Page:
Horse and Kyrgyzstan

The ancients said, "A brilliant man suited in armour lives in a woman's heart; a saddled fiery horse lives in a man's heart".  

Horses are ‘the wings of the Kyrgyz', according to the nomadic ancient proverb. For 2,500 years this valuable beast has been at the hearts of nomadic people - a friend, worker and a source of food. It gave them supremacy over settled cultures, bestowing freedom, carrying yurts and people over the mountains, supplying meat, leather and milk for the national drink - kymyz. Kymyz is a mare's milk which stores in leather vessel (Saba) and allowed to ferment. It's a little sour.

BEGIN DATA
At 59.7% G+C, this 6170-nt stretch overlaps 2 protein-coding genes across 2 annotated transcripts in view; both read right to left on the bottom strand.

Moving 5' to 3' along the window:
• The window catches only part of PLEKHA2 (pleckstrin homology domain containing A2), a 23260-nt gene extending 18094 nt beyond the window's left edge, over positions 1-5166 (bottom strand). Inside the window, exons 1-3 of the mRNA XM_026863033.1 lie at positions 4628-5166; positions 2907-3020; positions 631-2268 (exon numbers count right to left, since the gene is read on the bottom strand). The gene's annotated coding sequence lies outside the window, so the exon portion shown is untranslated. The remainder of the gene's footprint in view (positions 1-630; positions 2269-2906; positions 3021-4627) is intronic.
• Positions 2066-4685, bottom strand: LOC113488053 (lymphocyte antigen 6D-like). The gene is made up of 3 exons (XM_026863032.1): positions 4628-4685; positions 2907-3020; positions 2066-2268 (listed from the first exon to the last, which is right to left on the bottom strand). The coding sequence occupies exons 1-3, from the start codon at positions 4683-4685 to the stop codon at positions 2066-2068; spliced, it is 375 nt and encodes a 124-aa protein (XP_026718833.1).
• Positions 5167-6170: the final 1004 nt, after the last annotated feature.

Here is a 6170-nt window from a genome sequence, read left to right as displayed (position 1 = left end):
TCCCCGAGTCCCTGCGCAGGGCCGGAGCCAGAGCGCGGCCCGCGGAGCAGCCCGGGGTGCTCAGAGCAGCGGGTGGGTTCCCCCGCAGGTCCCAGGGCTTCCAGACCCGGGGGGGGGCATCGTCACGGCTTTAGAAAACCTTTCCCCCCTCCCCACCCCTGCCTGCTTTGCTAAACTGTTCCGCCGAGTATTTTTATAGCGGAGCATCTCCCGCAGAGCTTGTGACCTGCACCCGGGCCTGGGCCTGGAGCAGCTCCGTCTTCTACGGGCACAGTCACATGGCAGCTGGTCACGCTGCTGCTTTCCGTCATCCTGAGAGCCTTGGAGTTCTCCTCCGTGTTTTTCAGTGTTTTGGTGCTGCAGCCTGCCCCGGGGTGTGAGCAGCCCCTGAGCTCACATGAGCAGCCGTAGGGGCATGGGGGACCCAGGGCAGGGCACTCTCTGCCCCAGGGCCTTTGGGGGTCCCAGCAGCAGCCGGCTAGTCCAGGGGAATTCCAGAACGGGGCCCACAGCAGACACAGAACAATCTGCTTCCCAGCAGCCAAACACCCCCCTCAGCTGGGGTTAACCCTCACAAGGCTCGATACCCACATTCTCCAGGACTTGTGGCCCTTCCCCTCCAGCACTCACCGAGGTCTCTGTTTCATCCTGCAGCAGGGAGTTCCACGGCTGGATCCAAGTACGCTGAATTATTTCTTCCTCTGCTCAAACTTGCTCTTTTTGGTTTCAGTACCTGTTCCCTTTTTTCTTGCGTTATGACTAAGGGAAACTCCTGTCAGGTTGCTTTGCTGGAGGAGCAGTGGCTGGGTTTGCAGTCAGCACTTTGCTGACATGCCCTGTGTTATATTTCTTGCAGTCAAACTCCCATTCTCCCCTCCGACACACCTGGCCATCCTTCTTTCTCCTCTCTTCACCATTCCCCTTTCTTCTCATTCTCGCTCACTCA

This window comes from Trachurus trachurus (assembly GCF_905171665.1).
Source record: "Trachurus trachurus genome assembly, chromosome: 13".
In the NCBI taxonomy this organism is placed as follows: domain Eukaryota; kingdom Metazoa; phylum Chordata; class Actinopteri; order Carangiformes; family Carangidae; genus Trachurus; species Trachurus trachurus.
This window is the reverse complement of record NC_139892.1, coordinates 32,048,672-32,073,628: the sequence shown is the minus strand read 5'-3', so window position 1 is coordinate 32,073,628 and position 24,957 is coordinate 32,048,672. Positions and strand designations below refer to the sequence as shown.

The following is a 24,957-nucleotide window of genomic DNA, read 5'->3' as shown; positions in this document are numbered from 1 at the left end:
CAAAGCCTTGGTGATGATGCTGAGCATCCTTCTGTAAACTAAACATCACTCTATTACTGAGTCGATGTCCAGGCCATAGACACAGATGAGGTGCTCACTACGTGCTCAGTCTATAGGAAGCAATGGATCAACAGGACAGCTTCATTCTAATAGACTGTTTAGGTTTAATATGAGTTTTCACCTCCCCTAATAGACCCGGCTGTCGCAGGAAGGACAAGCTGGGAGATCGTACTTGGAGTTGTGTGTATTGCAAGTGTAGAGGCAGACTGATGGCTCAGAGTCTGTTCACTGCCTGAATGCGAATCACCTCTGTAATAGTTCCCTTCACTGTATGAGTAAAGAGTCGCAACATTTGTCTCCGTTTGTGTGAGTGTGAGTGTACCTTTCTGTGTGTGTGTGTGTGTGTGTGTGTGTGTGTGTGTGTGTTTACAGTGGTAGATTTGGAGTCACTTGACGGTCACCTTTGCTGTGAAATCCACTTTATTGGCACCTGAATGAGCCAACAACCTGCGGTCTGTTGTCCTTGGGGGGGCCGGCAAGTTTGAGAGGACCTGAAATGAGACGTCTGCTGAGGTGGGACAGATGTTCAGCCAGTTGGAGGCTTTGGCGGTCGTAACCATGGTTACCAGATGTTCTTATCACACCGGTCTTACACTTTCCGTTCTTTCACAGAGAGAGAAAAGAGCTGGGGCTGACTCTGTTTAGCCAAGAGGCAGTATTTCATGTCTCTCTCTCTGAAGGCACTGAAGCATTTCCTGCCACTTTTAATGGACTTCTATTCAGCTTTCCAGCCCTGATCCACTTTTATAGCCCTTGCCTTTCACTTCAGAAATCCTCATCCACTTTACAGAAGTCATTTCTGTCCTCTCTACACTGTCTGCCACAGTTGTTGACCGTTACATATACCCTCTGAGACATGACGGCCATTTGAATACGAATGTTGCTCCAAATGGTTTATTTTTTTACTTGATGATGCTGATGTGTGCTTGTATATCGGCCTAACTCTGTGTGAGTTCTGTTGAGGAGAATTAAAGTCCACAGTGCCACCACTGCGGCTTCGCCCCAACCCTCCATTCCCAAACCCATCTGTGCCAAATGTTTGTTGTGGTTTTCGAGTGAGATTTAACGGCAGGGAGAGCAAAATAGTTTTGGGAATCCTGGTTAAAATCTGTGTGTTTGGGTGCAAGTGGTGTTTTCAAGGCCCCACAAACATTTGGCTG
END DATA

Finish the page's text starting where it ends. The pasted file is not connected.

Kyrgyz horses were small, hardy animals; they were able to travel over bare rocks and up steep slopes. They are ideal for travelling over the mountains countryside and enduring the extreme climatic conditions.  Kyrgyz horses tend to be light brown in color with black manes - but there are also grey, black and red horses. They were often named according to their names.

A herd consists of between 15 to 30 horses, one dominant stallion with about 15 mares and a number of young animals. When foals were born their ears or in the case of especially valuable horse - their nostrils were marked. It indicated the tribe, which the certain horse belonged to. They were also marked with a metal brand - the design was called "tamga".


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